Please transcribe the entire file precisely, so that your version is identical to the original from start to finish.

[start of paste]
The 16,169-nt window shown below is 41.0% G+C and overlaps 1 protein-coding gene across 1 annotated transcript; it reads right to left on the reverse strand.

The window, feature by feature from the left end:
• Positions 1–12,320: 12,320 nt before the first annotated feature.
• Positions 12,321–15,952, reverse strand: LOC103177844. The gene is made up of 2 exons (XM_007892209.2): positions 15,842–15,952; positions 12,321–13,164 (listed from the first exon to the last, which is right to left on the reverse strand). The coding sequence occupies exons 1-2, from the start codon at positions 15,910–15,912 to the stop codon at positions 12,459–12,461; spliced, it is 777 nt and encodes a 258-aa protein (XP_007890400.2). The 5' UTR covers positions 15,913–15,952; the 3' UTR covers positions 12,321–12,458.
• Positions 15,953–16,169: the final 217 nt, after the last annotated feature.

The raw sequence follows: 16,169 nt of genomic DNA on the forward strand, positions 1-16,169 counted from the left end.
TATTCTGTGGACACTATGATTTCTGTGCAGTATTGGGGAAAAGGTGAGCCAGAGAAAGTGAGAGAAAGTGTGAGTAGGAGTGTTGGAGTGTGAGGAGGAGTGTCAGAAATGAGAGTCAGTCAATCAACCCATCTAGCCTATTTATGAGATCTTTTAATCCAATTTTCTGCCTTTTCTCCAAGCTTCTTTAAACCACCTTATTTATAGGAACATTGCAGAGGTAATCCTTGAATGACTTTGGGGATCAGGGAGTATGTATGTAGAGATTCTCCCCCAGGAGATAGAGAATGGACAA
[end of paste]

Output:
The 16,169-nt window shown below is 41.0% G+C and overlaps 1 protein-coding gene across 1 annotated transcript; it reads right to left on the reverse strand.

The window, feature by feature from the left end:
• Positions 1–12,320: 12,320 nt before the first annotated feature.
• Positions 12,321–15,952, reverse strand: LOC103177844. The gene is made up of 2 exons (XM_007892209.2): positions 15,842–15,952; positions 12,321–13,164 (listed from the first exon to the last, which is right to left on the reverse strand). The coding sequence occupies exons 1-2, from the start codon at positions 15,910–15,912 to the stop codon at positions 12,459–12,461; spliced, it is 777 nt and encodes a 258-aa protein (XP_007890400.2). The 5' UTR covers positions 15,913–15,952; the 3' UTR covers positions 12,321–12,458.
• Positions 15,953–16,169: the final 217 nt, after the last annotated feature.

The raw sequence follows: 16,169 nt of genomic DNA on the forward strand, positions 1-16,169 counted from the left end.
TATTCTGTGGACACTATGATTTCTGTGCAGTATTGGGGAAAAGGTGAGCCAGAGAAAGTGAGAGAAAGTGTGAGTAGGAGTGTTGGAGTGTGAGGAGGAGTGTCAGAAATGAGAGTCAGTCAATCAACCCATCTAGCCTATTTATGAGATCTTTTAATCCAATTTTCTGCCTTTTCTCCAAGCTTCTTTAAACCACCTTATTTATAGGAACATTGCAGAGGTAATCCTTGAATGACTTTGGGGATCAGGGAGTATGTATGTAGAGATTCTCCCCCAGGAGATAGAGAATGGACAA